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Re: Definition of "The Right Thing"
Brad Johnson wrote:
> Okay, I thought I'd spark a bit of a debate here on the list. Lately
> I've been thinking to myself about what exactly we mean when we refer to the
> "Right Thing". To most people, all it really means is doing it the easiest,
> simplest and best way without any unnecessary cruft.
Your comparison between modular vs monolithic reminds me of some article
I read once, I forgot titles or URL unfortunately, but the question basically
was how should a computer language be built.. either start with basic
functionality, make sure that works really well and fast, and then add the
missing features over time, or start with the whole shebang in one shot,
and risk never getting it really working right.. Sounds a bit like
pragmatic vs theoretic, either you want a reasonably good product
in a reasonable time of development, or you want The Ultimate product
but that could take forever to finish/get stable/learn to use/...
> seperate groups when it comes to software. One group believes that the "Right
> Thing" means that if their program is to accomplish a task, it must do it in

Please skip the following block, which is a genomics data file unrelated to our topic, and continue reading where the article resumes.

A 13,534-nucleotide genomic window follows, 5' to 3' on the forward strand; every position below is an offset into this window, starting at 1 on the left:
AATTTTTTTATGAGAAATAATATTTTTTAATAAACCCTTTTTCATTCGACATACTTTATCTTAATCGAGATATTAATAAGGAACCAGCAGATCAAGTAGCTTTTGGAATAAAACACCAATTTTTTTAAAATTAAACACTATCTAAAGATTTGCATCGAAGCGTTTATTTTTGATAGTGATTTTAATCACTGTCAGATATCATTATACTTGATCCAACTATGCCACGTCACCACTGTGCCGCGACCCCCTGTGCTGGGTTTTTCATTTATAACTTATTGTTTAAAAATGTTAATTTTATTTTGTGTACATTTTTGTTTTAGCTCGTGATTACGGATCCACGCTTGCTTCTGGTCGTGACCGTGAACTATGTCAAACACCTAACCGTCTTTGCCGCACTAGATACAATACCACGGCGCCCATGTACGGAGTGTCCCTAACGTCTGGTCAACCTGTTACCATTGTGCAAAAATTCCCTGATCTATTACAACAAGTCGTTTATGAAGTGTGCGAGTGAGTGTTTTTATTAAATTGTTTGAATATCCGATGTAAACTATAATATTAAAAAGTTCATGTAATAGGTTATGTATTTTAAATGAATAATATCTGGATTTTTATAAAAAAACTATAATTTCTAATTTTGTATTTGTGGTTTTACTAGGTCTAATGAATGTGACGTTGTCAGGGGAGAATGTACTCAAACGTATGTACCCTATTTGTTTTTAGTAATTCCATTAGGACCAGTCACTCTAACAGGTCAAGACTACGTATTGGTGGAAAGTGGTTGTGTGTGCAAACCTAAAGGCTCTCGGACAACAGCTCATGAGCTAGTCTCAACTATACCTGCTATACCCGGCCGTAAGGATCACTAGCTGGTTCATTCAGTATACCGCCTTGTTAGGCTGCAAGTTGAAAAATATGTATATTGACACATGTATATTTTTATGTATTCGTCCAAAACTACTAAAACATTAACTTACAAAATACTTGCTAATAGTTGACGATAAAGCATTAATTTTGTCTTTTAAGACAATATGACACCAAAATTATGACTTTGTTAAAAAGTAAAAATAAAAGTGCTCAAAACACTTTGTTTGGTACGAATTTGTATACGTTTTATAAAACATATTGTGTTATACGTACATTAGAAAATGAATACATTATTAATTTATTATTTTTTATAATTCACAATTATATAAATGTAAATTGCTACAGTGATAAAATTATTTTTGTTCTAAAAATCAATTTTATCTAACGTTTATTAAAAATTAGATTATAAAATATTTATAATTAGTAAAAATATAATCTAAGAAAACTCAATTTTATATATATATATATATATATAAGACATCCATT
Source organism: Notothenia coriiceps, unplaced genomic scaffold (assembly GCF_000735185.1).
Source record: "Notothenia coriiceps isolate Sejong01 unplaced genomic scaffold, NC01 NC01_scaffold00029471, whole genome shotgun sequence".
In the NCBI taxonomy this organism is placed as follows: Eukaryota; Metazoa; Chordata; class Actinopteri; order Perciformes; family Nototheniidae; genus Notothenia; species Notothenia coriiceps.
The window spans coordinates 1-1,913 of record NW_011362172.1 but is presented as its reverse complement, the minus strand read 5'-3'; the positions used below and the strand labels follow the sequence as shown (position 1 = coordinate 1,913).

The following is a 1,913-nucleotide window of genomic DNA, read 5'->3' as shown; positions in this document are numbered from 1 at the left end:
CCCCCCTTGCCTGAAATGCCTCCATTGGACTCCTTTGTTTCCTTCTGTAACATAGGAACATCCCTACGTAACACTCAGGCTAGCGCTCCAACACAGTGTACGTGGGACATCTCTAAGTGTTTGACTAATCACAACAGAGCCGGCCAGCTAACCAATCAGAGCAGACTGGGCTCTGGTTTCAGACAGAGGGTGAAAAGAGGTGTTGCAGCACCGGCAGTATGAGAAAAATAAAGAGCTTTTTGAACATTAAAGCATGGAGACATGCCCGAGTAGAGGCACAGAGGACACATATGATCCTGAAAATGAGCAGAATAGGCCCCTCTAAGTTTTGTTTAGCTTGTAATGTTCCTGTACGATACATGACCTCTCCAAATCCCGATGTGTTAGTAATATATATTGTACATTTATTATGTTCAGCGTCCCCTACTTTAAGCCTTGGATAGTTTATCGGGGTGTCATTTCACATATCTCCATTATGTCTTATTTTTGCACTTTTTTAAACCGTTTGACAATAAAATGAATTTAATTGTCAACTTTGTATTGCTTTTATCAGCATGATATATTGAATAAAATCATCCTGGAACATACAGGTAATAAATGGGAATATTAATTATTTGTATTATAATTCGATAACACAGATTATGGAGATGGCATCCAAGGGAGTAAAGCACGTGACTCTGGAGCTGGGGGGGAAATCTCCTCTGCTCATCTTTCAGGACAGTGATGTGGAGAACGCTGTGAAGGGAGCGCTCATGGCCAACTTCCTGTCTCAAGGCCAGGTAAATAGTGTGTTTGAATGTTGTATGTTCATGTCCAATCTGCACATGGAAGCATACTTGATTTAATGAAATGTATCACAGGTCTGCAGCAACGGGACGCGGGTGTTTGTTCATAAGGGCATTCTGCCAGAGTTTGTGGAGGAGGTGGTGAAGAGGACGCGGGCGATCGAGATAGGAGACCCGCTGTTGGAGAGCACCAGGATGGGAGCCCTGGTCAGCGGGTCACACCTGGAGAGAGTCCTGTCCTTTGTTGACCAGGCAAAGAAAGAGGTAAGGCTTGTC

> the simplest and quickest way possible. Nothing fancy, just get it done. An
> The second group prefers to make things as expandable as they possibly
> can. If there's a part of the program that can be customized, it must be able
> to do anything the user wants it to, and must accept whatever the user decide
I'm not sure if that is really two different camps of thought, or just two steps
in the historic evolution of how we do things. I mean, maybe there's only
a distinction between vi and an emacs plugin because that's forced upon us
by the OS : when you want to create a nice little piece of functionality you're
forced to chose between the "pipe way" or some custom plugin scheme.
Maybe once everybody has Corba the first way will become obsolete, and
the second way will be dominant, with "custom" replaced by "standard".
Then instead of writing a bc clone, you'll just write a calc plugin in Corba
and either vi, emacs, or a strategy game that needs to do some economy
math can use it...
> Naturally, not everything is black and white, and there will always
> be some grey area where a program is simple, but accepts plugins or somesuch.
> But the question remains, what is the "Right Thing"? Empowering the user to
> the utmost extent, or to mindlessly accomplish a single task in the most
> efficient way possible?
Maybe the Right Thing is making the concept of a plug in so simple, that
a program that doesn't accept any plugin at all seems as silly to us at that
time as a program written entirely in assembly.
..well just 2 cents with early dawn..
-=<Short Controlled Bursts>=-